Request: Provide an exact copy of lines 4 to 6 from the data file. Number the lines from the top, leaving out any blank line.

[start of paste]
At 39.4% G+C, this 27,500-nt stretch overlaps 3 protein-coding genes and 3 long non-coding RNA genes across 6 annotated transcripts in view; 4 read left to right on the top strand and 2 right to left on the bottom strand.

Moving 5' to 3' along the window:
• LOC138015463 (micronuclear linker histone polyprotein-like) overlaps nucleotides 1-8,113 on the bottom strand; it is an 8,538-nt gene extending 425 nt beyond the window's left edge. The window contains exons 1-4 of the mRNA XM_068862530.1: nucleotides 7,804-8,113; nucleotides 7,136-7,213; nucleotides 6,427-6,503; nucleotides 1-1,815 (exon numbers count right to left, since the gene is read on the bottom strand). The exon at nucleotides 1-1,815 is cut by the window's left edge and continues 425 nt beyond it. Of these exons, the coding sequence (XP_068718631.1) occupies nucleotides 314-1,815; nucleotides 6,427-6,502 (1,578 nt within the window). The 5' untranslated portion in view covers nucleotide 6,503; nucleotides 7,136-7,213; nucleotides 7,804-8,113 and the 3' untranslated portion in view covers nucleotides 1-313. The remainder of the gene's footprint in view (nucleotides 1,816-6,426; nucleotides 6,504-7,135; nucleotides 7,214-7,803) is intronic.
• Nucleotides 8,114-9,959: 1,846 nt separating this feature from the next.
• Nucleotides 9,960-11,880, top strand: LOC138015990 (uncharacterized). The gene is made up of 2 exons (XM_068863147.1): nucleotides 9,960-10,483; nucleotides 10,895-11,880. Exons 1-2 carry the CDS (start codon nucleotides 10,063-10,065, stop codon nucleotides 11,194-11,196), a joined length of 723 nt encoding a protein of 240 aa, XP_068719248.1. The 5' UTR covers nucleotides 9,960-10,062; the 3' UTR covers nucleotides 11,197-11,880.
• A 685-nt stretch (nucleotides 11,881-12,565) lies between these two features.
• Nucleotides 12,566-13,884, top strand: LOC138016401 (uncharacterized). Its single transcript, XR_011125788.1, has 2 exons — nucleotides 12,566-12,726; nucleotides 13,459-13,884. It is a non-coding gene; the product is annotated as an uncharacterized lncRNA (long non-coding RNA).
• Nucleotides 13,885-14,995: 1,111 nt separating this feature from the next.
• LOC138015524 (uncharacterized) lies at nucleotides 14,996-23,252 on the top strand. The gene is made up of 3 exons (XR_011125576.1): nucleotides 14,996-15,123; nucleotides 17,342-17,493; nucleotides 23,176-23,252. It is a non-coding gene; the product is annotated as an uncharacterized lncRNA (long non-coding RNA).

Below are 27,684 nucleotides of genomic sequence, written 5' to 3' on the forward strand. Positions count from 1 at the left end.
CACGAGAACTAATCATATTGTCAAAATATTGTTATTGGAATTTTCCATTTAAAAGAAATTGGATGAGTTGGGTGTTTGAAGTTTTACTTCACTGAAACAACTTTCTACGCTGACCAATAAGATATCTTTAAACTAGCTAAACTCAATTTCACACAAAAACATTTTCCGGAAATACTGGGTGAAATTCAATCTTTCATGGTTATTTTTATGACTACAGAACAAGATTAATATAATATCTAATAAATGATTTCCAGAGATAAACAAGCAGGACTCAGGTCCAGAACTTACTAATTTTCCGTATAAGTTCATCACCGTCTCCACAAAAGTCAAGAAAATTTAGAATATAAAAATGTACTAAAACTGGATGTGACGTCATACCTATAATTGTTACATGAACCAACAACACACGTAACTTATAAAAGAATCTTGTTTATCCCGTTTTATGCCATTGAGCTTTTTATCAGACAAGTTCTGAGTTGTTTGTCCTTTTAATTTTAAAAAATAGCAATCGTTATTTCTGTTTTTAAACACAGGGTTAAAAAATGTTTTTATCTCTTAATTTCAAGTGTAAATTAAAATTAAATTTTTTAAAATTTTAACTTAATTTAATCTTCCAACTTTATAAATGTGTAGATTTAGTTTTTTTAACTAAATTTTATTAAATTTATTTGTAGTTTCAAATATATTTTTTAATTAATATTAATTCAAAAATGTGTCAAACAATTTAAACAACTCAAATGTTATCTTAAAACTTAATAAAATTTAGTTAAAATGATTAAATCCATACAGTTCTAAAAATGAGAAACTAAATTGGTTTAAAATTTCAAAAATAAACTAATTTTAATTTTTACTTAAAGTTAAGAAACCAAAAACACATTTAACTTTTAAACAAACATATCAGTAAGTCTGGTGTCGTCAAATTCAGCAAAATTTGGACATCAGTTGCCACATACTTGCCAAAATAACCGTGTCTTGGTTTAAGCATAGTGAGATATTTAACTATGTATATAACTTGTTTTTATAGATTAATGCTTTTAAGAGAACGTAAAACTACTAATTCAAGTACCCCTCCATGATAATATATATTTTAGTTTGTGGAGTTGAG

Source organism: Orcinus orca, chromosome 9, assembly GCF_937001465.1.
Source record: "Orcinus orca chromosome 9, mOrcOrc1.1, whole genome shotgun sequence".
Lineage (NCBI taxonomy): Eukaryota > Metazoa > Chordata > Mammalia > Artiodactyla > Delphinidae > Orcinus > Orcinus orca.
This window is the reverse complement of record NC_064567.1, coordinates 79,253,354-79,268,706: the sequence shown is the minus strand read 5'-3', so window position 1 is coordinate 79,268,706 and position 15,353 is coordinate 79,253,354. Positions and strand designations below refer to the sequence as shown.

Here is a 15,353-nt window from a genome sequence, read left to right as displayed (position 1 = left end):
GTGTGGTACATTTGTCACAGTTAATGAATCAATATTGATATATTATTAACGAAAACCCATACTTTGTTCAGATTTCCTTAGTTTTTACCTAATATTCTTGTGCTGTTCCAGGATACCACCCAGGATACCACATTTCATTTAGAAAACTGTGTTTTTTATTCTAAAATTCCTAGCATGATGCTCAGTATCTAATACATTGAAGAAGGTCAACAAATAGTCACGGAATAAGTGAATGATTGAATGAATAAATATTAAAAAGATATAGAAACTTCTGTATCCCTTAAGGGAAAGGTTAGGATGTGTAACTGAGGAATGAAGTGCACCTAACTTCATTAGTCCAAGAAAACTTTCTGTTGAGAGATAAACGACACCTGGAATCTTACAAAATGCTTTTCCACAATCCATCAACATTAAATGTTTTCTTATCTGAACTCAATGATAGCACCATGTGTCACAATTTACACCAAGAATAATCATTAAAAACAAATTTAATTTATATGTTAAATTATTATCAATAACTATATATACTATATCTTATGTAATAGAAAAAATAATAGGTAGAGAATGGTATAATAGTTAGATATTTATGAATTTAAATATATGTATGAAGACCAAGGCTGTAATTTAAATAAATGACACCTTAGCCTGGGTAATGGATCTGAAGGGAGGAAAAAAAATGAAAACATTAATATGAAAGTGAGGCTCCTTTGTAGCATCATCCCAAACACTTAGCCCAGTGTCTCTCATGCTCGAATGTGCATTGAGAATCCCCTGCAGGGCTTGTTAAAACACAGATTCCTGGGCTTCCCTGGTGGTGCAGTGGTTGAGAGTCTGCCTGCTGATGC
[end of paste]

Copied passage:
• Nucleotides 8,114-9,959: 1,846 nt separating this feature from the next.
• Nucleotides 9,960-11,880, top strand: LOC138015990 (uncharacterized). The gene is made up of 2 exons (XM_068863147.1): nucleotides 9,960-10,483; nucleotides 10,895-11,880. Exons 1-2 carry the CDS (start codon nucleotides 10,063-10,065, stop codon nucleotides 11,194-11,196), a joined length of 723 nt encoding a protein of 240 aa, XP_068719248.1. The 5' UTR covers nucleotides 9,960-10,062; the 3' UTR covers nucleotides 11,197-11,880.
• A 685-nt stretch (nucleotides 11,881-12,565) lies between these two features.